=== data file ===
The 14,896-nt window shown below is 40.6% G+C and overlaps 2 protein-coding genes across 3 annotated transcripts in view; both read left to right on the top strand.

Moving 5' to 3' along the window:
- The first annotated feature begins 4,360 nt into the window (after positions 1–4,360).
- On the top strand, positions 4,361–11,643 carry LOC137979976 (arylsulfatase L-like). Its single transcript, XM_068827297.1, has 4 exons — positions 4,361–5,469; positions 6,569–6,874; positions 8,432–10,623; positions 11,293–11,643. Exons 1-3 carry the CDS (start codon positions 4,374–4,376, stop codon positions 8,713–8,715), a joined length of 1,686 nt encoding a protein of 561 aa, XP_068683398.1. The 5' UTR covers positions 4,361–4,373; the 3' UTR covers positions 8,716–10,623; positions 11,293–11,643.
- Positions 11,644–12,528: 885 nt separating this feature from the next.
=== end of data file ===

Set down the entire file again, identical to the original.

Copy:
The 14,896-nt window shown below is 40.6% G+C and overlaps 2 protein-coding genes across 3 annotated transcripts in view; both read left to right on the top strand.

Moving 5' to 3' along the window:
- The first annotated feature begins 4,360 nt into the window (after positions 1–4,360).
- On the top strand, positions 4,361–11,643 carry LOC137979976 (arylsulfatase L-like). Its single transcript, XM_068827297.1, has 4 exons — positions 4,361–5,469; positions 6,569–6,874; positions 8,432–10,623; positions 11,293–11,643. Exons 1-3 carry the CDS (start codon positions 4,374–4,376, stop codon positions 8,713–8,715), a joined length of 1,686 nt encoding a protein of 561 aa, XP_068683398.1. The 5' UTR covers positions 4,361–4,373; the 3' UTR covers positions 8,716–10,623; positions 11,293–11,643.
- Positions 11,644–12,528: 885 nt separating this feature from the next.